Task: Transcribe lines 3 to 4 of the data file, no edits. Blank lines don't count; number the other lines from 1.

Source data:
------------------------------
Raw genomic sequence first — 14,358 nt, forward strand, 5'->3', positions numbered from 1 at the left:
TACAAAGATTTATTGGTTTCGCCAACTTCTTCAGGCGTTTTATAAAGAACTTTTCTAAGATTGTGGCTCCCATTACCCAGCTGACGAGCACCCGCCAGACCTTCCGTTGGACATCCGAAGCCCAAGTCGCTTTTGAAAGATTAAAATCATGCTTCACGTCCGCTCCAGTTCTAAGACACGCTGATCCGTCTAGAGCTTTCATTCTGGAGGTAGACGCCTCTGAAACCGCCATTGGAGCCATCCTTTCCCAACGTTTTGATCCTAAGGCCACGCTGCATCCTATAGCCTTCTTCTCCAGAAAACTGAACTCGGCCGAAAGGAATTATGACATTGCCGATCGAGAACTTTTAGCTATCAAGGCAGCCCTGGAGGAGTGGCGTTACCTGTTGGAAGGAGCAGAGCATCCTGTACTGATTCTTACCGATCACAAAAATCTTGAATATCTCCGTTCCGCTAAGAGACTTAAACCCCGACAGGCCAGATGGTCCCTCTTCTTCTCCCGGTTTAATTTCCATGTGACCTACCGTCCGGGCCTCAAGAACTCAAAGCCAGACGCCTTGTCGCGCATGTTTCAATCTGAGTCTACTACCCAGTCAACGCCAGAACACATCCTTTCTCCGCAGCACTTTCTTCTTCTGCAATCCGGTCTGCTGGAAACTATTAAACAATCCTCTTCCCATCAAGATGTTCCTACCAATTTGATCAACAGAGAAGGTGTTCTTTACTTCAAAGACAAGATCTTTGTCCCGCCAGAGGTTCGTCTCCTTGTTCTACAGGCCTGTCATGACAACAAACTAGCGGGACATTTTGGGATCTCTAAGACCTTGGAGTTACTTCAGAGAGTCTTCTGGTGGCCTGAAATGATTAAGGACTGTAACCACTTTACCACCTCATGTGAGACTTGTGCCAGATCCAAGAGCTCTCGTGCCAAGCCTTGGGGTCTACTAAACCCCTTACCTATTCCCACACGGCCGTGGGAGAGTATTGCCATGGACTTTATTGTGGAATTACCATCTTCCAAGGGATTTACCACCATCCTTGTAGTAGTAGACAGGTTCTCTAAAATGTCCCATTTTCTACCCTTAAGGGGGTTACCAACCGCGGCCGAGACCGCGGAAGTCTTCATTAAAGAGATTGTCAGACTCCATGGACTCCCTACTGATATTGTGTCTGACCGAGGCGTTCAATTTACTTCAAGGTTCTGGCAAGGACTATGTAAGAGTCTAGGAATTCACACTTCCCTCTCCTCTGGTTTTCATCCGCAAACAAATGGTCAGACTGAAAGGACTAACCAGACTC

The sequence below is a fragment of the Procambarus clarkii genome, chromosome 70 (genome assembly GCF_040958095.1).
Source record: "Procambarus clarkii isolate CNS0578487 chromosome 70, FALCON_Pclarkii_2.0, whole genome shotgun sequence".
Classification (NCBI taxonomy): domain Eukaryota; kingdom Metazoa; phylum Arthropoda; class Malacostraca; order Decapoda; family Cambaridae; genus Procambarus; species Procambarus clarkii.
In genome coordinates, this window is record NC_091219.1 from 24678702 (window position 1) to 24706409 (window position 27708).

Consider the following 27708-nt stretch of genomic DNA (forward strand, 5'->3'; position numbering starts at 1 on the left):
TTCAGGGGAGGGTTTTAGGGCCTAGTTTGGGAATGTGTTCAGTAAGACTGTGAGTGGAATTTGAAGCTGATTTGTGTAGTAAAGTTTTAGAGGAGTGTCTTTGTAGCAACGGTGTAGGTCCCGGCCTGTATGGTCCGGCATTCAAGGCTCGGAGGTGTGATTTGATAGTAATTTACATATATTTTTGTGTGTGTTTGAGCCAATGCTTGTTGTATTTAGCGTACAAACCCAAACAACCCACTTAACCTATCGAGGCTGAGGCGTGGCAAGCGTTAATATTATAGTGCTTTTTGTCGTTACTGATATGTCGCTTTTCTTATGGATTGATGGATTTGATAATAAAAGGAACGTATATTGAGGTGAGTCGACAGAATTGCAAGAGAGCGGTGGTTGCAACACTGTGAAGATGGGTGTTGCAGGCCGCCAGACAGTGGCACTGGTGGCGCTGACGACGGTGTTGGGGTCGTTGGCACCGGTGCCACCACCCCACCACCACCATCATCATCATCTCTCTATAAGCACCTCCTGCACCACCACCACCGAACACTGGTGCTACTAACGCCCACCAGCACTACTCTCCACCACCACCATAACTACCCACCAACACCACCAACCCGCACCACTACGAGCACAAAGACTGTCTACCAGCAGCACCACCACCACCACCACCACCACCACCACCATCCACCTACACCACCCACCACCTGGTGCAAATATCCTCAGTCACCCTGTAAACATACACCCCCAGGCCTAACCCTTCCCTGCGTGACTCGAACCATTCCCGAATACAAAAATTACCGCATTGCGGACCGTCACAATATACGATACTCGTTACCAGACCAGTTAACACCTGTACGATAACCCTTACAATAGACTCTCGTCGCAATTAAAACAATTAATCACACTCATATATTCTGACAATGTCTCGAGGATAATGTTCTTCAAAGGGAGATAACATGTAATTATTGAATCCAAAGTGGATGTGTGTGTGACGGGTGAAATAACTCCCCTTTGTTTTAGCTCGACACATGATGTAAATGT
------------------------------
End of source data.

The sequence below is a fragment of the Procambarus clarkii genome, chromosome 70 (genome assembly GCF_040958095.1).
Source record: "Procambarus clarkii isolate CNS0578487 chromosome 70, FALCON_Pclarkii_2.0, whole genome shotgun sequence".